Faik ÖZTRAK (Turkey)
08 April 2021
The longer-term consequences of the COVID-19 pandemic for the global economy are not yet fully apparent. National responses to the virus have differed as have the economic consequences. Public responses in many countries have reflected lessons learned from the global financial crisis in 2009. This time, governments have far more swiftly introduced stimulus programmes to counter recession. The European Union, for instance, facilitated joint debt issuance and created conditions for a powerful fiscal response to the crisis. The United States acted with very large spending packages to sustain demand and maintain income. While preventing mass unemployment and bankruptcies, massive government spending will invariably generate extraordinary levels of public debt. There are concerns that this could eventually trigger inflation, although inflation and interest rates so far have remained remarkably low. It is not yet clear how this mass of debt will ultimately be financed. This will remain a compelling challenge for hard-pressed governments over the medium and long-term.
There is an element of systemic competition underlying the current crisis, and this competition has an important strategic dimension. Several authoritarian actors have instrumentalised the pandemic in order to discredit democratic governance. China, for example, has incorporated the fight against COVID-19 into a broader national narrative of its “peaceful rise” and systemic superiority. It has sought diplomatic and public relations leverage from its contributions to the global fight against COVID-19. Countries that managed to contain the disease have also managed to keep their economies more or less functioning, and this has had international consequences. The capacity to quickly vaccinate populations and to help other countries vaccinate has become a kind of diplomatic currency. Certain countries have discounted the virus altogether only to discover that the disease does not follow political dictates.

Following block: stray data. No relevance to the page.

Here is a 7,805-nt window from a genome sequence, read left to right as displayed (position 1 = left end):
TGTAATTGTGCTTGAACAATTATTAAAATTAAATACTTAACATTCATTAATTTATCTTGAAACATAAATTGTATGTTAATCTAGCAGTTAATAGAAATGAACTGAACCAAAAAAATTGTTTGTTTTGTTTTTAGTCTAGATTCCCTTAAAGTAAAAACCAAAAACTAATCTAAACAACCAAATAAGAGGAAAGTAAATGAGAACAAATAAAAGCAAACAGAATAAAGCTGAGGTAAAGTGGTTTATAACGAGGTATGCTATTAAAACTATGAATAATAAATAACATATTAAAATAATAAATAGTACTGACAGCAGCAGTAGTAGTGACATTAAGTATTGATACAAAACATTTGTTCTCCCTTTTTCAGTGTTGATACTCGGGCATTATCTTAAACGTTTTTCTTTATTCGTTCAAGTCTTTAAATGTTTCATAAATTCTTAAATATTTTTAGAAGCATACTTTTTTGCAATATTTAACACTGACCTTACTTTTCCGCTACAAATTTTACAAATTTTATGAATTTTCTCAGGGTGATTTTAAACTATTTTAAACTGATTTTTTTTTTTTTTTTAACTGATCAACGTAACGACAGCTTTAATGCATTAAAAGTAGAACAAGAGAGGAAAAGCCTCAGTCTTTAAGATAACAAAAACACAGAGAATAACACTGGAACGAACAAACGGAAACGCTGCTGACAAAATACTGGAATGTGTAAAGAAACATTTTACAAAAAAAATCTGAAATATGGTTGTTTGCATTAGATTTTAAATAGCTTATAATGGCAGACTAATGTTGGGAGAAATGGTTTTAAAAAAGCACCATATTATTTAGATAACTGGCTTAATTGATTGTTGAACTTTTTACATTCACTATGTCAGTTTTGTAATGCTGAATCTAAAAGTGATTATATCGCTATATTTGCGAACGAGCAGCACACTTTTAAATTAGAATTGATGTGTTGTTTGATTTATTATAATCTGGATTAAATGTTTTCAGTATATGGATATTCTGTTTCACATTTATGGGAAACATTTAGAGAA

The world appears slated to return to growth in 2021, but there several potential downside risks that might lead the global economy to underperform. These include ongoing bottlenecks to vaccination production and distribution, the emergence of drug resistant strains of the COVID 19 virus and renewed infection surges, the premature abandonment of government-led countercyclical fiscal and monetary measures with a resulting fall in liquidity, and a global retreat into hyper-nationalist economic and public health policies that would be fated to fail. Debt defaults could precipitate a financial market panic, which could spread rapidly given the huge debt burdens governments have assumed. Slowing economies have led to a shrinking tax base which has only exacerbated the problem. On the upside, a rapid ramping up of vaccination schedules could hasten the onset of so-called herd immunity, rapidly restore investor and consumer confidence, unleash pent-up demand, and thereby hasten a demand-led recovery. The persistence of low interest rates and low inflation could lengthen the period in which governments are positioned to provide essential monetary and fiscal support to national economies as the green shoots of recovery take root.
The draft report will be discussed by the Economics and Security Committee (ESC) at the Spring Session of the NATO Parliamentary Assembly.